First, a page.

Review | Phoebe Brunner’s ‘A Wild Delight’

Clouds, Floral Protagonists are Key Themes

“The Persistance of Abundance” by Phoebe Brunner | Credit: Courtesy

Venturing into an exhibition of paintings by Phoebe Brunner, one expects a certain transformative effect, to encounter something of an alternate reality. Land, sky, and reworked art historical references have long been at the heart of her painterly interests, but always under the influence of varying degrees of dream logic. 

In this region blessed with inspiring nature, where landscape painting has deep roots and a wide market, Brunner lives in an artistic outskirt of her own devising. Two years ago, her show Breathe invited us to observe the evolution of this artist — boasting some four decades of presence and significance in Santa Barbara’s art scene — with such memorable canvases as “The Nimble Tide” and a misty, natural vision entitled “Slowly, Slowly We are Drifting.”

With her third and latest show at Sullivan Goss, A Wild Delight, the title is perfectly apt, but longtime observers and admirers of the Brunner touch will notice a new clarity and fidelity to nature as commonly understood — she’s leaning more earthward and skyward, especially in a series of recent vintage she calls “Seeding Series.”

Clouds and floral protagonists are key themes in this exhibit. With an implicit through-line connecting her iconography, Brunner taps into nature’s continuum of precipitation (clouds and stormy skies) yielding and “seeding” vegetation (flowing ground cover). 

Photo: Courtesy Coming Home by Phoebe Brunner

That causality is seen especially in the largest canvas in the room, “Coming Home,” a grand vernal flourish of tufting cumulus clouds against a deep blue sky and a low-lying plain blanketed with wild-flowering orange.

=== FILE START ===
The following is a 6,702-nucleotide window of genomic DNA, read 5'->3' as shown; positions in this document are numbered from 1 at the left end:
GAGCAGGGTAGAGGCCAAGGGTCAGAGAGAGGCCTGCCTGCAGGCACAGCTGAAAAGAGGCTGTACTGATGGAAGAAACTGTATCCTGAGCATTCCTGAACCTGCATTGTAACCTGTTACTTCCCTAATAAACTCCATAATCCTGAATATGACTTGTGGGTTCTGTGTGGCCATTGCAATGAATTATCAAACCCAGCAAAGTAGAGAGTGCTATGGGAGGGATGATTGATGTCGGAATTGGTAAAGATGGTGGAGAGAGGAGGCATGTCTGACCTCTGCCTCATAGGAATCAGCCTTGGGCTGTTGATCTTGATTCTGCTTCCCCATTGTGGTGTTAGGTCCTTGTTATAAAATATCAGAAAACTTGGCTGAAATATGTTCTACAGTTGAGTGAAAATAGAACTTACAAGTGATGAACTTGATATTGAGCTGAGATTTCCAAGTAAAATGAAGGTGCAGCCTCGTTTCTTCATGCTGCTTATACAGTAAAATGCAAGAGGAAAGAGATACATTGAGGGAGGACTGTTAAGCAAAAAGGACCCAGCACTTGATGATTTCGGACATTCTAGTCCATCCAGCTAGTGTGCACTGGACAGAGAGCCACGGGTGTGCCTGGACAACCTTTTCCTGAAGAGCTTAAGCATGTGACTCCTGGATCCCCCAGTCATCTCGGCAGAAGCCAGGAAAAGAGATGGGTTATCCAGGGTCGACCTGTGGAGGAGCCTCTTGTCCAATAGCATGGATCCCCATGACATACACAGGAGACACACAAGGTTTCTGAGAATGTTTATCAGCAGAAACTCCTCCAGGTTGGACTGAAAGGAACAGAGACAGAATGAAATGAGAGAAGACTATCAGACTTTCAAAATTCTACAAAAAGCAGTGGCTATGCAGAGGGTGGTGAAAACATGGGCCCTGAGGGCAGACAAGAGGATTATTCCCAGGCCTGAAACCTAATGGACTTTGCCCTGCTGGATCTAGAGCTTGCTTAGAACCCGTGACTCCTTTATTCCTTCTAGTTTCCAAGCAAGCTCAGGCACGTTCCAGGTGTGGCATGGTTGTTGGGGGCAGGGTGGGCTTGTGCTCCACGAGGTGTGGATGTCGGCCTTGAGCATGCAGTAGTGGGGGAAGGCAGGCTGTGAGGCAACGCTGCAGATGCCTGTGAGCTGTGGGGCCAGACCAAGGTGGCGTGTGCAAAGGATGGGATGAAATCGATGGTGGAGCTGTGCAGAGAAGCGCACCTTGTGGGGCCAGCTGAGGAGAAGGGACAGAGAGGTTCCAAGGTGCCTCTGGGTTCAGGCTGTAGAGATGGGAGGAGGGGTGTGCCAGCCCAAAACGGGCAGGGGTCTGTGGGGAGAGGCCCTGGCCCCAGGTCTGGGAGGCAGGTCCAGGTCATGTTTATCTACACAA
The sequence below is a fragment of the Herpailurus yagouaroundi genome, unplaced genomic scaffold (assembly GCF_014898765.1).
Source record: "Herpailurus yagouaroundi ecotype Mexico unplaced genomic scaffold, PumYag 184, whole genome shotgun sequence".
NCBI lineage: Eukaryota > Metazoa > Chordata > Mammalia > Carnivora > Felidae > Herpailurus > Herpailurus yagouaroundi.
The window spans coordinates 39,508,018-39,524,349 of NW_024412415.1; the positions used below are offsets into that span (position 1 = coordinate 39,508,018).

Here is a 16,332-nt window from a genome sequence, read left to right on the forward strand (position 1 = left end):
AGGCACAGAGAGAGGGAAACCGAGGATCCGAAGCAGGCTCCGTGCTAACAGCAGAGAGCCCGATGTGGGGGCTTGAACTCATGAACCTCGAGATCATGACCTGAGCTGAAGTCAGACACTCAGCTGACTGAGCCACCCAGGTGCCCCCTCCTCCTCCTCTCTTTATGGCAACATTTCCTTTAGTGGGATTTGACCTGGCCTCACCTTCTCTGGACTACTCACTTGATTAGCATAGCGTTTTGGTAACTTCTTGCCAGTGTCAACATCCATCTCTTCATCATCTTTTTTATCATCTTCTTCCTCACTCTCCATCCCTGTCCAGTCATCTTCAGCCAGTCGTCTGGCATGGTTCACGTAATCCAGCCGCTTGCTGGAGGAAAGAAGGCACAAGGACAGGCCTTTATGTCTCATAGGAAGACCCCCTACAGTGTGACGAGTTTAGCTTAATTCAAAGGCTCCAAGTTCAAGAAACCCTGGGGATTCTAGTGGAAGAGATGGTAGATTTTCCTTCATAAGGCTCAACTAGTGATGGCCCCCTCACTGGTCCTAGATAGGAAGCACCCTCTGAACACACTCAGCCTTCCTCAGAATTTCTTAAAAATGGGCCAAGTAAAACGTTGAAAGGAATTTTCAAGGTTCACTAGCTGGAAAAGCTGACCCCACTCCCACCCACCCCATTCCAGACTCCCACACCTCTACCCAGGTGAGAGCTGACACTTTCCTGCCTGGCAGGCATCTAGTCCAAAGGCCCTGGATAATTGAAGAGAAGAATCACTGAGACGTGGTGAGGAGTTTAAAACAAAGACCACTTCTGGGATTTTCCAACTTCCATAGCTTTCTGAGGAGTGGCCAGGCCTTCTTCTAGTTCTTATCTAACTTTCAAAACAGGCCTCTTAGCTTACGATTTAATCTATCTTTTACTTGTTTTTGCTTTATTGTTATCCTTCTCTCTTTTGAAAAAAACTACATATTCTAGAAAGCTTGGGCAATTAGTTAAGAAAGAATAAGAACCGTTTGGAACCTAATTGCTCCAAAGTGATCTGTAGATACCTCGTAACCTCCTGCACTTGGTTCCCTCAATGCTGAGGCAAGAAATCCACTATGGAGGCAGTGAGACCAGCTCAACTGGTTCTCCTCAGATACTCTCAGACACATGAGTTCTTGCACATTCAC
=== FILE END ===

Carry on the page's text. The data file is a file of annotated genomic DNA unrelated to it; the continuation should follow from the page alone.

Brunner’s newfound allegiance to the pure rush of nature is hinted at in painting titles: “Perception Becomes Joy” features effulgent pink blooms consuming and infusing the foreground; in “The Persistence of Abundance,” the brownish hills are granted the central focus, with handfuls of blossoms serving as framing devices on either side of the canvas.

While the centerpieces of her exhibition are the large showpiece canvases, a matrix of 12 small (12×1-inch) oil-on-panel pieces have a sum effect of a condensed statement about what Brunner is up to of late. Flowers bloom and zoom into the foreground, and clouds are painted from all sides. “We Are Golden” is a compact yet potent little painting, playing like a valentine to the fruits of last year’s dramatic “super bloom” sensation in Carrizo Plain and elsewhere in California.

If there is a scene-stealer, it is the tiny, mighty orange poppy. It’s a recurring motif for Brunner, who nonetheless finds fresh ways to present the flower in the context of a painting’s composition/context. In “Bounce,” large, airborne poppies turn into a buoyant burst of orange hue, all the more vivid for the gray stormy sky and rolling terrain in the background. 

Photo: Courtesy ‘Bounce’ by Phoebe Brunner

Brunner contrasts that eccentric abandon with the more “rational” and even nearly traditional landscape approach of “Hi Ho,” depicting poppies and clouds with a straight face and a straight painterly hand. Still, the waves of visual energy and sinuous contours separate the painting from a standard brand landscape. 

As much as notions of twisted landscape painting aesthetics and surrealist flexing have long been ascribed to Brummer, her spectrum of artistic references touches other idiomatic shores as well. Bubbling up and under the landscape/dream elements is a lateral connection to the visual influence of American Regionalism of the 1930s, with its jazzy rhythmic verve and warm, juicy palette. In Brunner’s work, we at least half-sense echoes of the rolling rhythms of Thomas Hart Benton’s paintings, albeit without Dust Bowl characters — or people, period — in sight.

What is in sight in Brunner’s world is both in tantalizing proximity to and detachment from nature, in the regional and the generic sense — and as we think we know it. Even if her recent “Seeding Series” finds her checking into earthier painter-subject pacts, Brunner still insists on creating in an expressive world of one’s own.


4•1•1 | Phoebe Brunner’s A Wild Delight runs through March 30 at Sullivan Goss, An American Gallery, 11 E. Anapamu St. See sullivangoss.com

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